Buying and selling cars can be a lucrative business but it has some challenges and pitfalls to look out for.

Introduction
The buying and selling of cars is a simple retail model buy > add markup > resell, it has more profit potential than most other small retail, buying and selling or 2nd hand businesses but it also comes with its own set of potential problems: the 2nd hand car business can be full of surprises.

Business Model
The first thing to look at is business model:

Basic buying and selling
This involves trawling classified sites (Gumtree, Facebook groups) and look for cars that you think has a higher potential resale value. This could be because the seller is desperate and has knocked a few thousand rand off its price in order for it to sell quickly.

Buying from auction
This is one of the cheapest places where you can pick up cars, not always if there are lots of motivated bidders but you can get some real gems here. Only problem is that you often buy the car as is off the floor, you don’t get to test drive it etc. There are two types of vehicle auctions in SA: dealer network and repossessions. Dealer network are private auctions where dealers buy and sell cars. Usually a dealer will get a car as a trade in but it doesn’t meet the standards to be sold in their showroom, so they have auctions where other dealers who specialise in cheaper cars can bid in it. Repossessions are when people who has vehicle finance, stopped paying their monthly installments and the bank took it back and is reselling it. This does not necessarily mean the car is going to be in a good condition so look out.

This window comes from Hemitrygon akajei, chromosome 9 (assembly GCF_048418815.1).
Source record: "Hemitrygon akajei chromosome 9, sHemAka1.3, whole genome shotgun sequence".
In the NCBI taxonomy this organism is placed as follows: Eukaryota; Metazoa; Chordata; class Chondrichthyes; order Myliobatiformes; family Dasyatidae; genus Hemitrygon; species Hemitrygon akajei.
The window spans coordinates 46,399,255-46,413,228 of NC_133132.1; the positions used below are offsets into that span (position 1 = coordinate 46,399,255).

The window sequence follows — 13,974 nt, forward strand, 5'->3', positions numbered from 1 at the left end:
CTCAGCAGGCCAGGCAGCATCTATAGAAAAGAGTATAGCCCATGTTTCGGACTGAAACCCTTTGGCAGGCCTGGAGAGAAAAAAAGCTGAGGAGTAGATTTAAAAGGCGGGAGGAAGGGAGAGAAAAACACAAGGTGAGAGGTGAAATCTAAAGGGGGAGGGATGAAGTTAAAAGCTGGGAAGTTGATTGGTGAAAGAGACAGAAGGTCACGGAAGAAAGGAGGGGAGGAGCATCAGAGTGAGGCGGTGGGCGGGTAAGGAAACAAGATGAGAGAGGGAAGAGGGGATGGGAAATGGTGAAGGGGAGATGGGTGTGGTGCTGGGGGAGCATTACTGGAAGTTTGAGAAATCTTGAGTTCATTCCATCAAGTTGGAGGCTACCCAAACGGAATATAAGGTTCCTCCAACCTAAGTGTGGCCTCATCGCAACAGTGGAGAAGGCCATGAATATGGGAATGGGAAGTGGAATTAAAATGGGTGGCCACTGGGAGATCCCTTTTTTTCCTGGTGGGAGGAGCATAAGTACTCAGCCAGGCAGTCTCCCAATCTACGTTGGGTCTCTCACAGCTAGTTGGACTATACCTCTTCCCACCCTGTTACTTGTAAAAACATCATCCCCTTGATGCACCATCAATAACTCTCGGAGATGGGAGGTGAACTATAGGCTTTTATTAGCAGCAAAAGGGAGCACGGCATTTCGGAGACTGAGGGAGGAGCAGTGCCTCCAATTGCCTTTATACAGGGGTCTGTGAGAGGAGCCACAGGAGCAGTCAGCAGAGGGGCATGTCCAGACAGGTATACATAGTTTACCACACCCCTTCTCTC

Buying from one province and selling in another
Provincial arbitrage. Cars in the Western Cape sell on average for ten to twenty thousand rand more than cars in other provinces. This involves buying a car in other provinces and transporting it down to the Western Cape usually to be sold in Cape Town. This can be lucrative but transport adds to the cost. Ideally this business requires someone knowledgeable close to the car being sold, to go and look at it and inspect it. It is not ideal to fly to inspect a car only to see it has a lot of problems that have not been mentioned in the ad.

Buy, fix and sell
This model has some of the highest profits but also carries a lot of risk. This involves buying non-running cars, fixing it up and reselling it. I don’t necessarily mean buying crap cars that have been standing for years, you can get some real bargains in this business from people who’s cars are out of motorplan and their engines have given in, only for the agents to give them some ridiculous quote for a new engine (new engines are very expensive), so they cut their losses, sell the car to get rid of it and buy a new one. What I just mentioned is the mechanical side of fixing and reselling. Then you get the cosmetic side of buying cars that have been in accidents, panel beating them and reselling.

But this is a risky business model if you are not a mechanic, even if you are a mechanic it can be risky because you can’t always see everything that is wrong or it takes you longer to source parts, or parts is way more expensive than you estimated. Meaning the car can stand long while you wait on parts or wait for secondhand parts to be available – quick turnaround is imperative, you can’t have tens of thousands of rands standing for weeks or months. Or time spent driving scrap yard to scrap yard looking for an identical model to get parts off of.